There are in fact many security guidelines to effectively protect a user account
The main one being don't use the exact name: "Administrator" as your normal everyday account.

On top of all this I have already quoted Free Ophcrack LiveCD (above) which will show you the Administrator password so as to gain Windows access again

There is obviously no reason to reformat as the previous member stated
That's where the "-1" should have gone ! Not my post.

EDIT

lol I'm up to -12 in this topic (no doubt -100 to come :D )

I stand by my posts. I have implied that giving members access to password removal hacking should be stopped

But I've also said that I'm happy to help members if the forum doesn't mind (obviously not )

This forum must wonder why MS themselves don't just provide a MS password hack (?) Oh that's right, so as to protect the user !

Obviously I'm not here to pick up brownie points
I do notice that my other posts that resolve the issue (ie in this exact thread) don't get +1s

Its as if its a conspiracy :D At least I can work out the number of support staff that "control" this forum!


Report •

#20
January 5, 2010 at 04:29:34
kimsland

I didn't vote on that response but I will state that I have seen administrator accounts without a password become inaccessible because of that. I recommend using a simple to remember password for a home computer.


Report •

#21
January 5, 2010 at 04:52:51
I've set up my kids computers with limited accounts to avoid re-install (re-imaging) Plus to stop program installs etc

I don't see too many Administrator accounts, that have been hidden from Normal Mode (but obviously not hackers) being compromised

I do see many issues where Windows doesn't load etc, but not specifically because of Administrator account fault (ie usually corrupted drivers or malware or just normal Windows system faults)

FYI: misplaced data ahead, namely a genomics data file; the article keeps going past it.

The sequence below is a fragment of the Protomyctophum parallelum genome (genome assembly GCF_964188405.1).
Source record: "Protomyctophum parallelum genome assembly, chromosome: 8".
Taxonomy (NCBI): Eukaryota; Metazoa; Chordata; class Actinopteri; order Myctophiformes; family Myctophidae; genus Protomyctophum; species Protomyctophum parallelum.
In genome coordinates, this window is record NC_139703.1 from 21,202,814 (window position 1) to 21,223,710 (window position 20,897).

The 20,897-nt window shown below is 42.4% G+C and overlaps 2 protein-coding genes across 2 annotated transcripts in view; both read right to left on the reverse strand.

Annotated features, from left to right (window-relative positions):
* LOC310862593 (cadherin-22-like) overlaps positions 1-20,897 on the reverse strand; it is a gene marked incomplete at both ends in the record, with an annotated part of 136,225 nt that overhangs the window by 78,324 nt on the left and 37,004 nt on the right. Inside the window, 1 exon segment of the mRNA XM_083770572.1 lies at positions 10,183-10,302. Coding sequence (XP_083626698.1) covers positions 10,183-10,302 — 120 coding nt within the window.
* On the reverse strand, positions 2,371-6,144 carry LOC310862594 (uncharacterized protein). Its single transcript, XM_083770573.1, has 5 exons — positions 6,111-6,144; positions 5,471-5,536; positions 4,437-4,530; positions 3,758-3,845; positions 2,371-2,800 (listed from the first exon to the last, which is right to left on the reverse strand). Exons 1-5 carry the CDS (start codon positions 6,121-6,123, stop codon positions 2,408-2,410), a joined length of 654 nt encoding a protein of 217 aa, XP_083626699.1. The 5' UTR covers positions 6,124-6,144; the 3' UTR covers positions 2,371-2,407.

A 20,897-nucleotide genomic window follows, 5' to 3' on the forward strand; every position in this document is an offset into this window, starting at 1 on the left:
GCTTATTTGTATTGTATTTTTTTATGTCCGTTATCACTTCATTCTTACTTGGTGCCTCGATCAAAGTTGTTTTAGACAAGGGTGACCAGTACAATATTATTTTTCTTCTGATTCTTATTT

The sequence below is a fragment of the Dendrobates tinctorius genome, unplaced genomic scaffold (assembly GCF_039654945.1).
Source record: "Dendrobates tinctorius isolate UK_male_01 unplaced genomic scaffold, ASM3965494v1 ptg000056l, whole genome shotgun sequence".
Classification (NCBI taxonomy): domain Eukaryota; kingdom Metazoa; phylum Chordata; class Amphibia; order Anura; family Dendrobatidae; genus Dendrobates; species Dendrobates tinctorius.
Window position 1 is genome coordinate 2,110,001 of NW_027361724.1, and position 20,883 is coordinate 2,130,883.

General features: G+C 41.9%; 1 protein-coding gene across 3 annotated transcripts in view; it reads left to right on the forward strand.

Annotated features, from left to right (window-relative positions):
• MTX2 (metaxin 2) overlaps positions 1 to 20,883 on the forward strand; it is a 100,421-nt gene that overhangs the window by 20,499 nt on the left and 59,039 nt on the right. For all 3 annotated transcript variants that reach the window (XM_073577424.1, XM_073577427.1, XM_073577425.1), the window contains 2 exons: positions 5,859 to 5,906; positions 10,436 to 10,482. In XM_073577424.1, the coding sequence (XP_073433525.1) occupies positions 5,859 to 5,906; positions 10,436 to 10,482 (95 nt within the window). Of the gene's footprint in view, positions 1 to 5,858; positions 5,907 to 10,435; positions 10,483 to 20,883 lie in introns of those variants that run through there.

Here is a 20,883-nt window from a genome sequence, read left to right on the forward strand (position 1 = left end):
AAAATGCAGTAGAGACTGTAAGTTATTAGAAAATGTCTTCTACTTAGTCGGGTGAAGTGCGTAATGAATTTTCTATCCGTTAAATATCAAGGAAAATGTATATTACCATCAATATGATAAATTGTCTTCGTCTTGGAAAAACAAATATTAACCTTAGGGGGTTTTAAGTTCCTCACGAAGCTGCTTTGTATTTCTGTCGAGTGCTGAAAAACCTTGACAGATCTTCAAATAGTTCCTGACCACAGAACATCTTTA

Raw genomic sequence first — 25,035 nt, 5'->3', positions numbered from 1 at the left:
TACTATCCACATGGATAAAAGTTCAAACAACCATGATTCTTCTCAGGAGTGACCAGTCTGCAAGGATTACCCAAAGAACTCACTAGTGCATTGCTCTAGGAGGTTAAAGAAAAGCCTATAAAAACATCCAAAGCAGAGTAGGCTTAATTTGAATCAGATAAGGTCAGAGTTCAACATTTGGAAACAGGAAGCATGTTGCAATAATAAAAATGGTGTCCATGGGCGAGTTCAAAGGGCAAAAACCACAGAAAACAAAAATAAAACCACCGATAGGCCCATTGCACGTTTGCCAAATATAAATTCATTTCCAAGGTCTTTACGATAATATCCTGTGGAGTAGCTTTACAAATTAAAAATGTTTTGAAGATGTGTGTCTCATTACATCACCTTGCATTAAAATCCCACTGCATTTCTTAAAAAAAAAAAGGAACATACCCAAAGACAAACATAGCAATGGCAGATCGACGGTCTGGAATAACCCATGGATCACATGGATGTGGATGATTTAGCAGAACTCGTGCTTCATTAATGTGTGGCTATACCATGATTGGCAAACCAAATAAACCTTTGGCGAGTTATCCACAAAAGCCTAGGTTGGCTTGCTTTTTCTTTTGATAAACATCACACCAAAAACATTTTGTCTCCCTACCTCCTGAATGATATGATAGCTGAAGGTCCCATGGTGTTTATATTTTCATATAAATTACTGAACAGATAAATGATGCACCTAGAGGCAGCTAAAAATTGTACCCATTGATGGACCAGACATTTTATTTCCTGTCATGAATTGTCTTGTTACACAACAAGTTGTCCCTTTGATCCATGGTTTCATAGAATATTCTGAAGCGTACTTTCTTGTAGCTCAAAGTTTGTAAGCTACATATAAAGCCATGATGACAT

To avoid being "hacked" yes password protect the Administrator account. But don't use that account as the original member has here. (and then forget the password?)


Report •

#22
January 5, 2010 at 05:22:13
I'm giving myself a +1 for being the only member in this topic to resolve the original issue (other than that old floppy "ntpasswd" program mentioned)

Oh and I edited above in Response Number 19

So ATTEQ UR REHMAN did I help you resolve the issue?
Or did you just format and re-install Windows?

If I did help pls let us all know, if not then just add to the others members negative thoughts here.
(not intended for member OtheHill though, who may respect my posts a little at least)


Report •

#23
January 5, 2010 at 06:00:56
kimsland

The general consensus here at CN is that when something smells fishy then we don't try to aid the person.

Seems like at least once a week someone comes up with another story of why they don't have the BIOS, hard drive or Windows password for "their" laptop.

These people are usually directed to the manufacture of the laptop. If they are legitimate owners they may get some help.


Report •

#24
January 5, 2010 at 06:39:05
kimsland

Try not to allow the Thumb Up/Thumb down vote affect your desire to help others. The so-called vote is purely misleading. It does not reflect the right and wrong of a technically accurate posting. I for one don't care about it. If it is of any condolence, read THIS thread that drew 360 comments in a period of less than 6 mongths over Computing.net new Voting system.

Regards

i_Xp/Vista/W7User


Report •

#25
January 5, 2010 at 06:55:46
Its ironic, the forum I came from I voted we should have such a thing to allow the OP to choose the best answer (especially helpful in longer threads)

Now that I've seen in action, I don't like it

But I thank you and OtheHill for your recent replies
I am calm now :) Thumbs up or down, I couldn't care anymore
I am happy if the OP is happy and resolved


Report •

Ask Question